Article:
The Tragic Conflict: The Civil War and Reconstruction

By William B. Hesseltine | Go to book overview

12
A Glimpse at the Secret Service

Charles A. Dana

After Early's invaders had retired and quiet was restored, I went to Mr. Stanton for new orders. As there was no probability of an immediate change in the situation before Petersburg, the Secretary did not think it necessary for me to go back to Grant, but preferred that I remain in the department, helping with the routine work.

Much of my time at this period was spent in investigating charges against defaulting contractors and dishonest agents, and in ordering arrests of persons suspected of disloyalty to the Government. I assisted, too, in supervising the spies who were going back and forth between the lines. Among these I remember one, a sort of peddler -- whose name I will call Morsewho traveled between Washington and Richmond. When he went down it was in the character of a man who had entirely hoodwinked the Washington authorities, and who, in spite of them, or by some corruption or other, always brought with him into the Confederate lines something that the people wanted -- dresses for the ladies or some little luxury that they couldn't get otherwise. The things that he took with him were always supervised by one of our agents before he went away. When he came back he brought us in exchange a lot of valuable information, He was doubtless a spy on both sides; but as we got a great deal of information, which could be had in no other way, about the strength of the Confederate armies, and the preparations and movements; of the enemy, we allowed the thing to go on. The man really did good service for us that summer, and, as we were frequently able to verify by ether means the important information he brought, we had a great (deal of confidence in him.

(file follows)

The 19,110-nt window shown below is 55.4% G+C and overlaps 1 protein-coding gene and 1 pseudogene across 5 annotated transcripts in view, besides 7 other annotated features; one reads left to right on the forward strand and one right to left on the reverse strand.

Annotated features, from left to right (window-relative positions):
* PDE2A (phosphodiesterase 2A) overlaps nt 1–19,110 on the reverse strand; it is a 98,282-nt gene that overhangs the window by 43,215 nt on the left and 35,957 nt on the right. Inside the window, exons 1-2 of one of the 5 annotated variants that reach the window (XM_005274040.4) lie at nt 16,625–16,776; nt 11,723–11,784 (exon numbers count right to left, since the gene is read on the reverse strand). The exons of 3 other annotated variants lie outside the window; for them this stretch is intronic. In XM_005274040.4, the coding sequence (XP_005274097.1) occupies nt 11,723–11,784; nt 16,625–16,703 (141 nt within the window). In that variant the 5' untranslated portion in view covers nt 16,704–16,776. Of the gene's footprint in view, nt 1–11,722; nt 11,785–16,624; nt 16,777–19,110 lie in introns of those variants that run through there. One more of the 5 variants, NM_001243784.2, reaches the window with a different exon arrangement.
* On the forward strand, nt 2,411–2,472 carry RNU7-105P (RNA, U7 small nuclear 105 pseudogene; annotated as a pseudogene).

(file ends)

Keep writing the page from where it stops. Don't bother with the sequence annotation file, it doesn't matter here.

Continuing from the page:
CHARLES A. DANA, Recollections of the Civil War ( New York, 1898), Ch. xvii.

Not all of military affairs consisted of camping and campaigning. Romantic deeds of daring attracted wide attention and filled the contemporary press and later reminiscences with wondrous tale. Equally daring and dangerous were the unsung and unheralded deeds of spies who gathered informatmn upon which, campaigns might be based. Charles A. Dana was an Assistant Secretary of War whose major assignments were those of a "troubleshooter" -- hurrying to various theaters of war and gathering on-the-spot information and impressions for the War Department.

-209-

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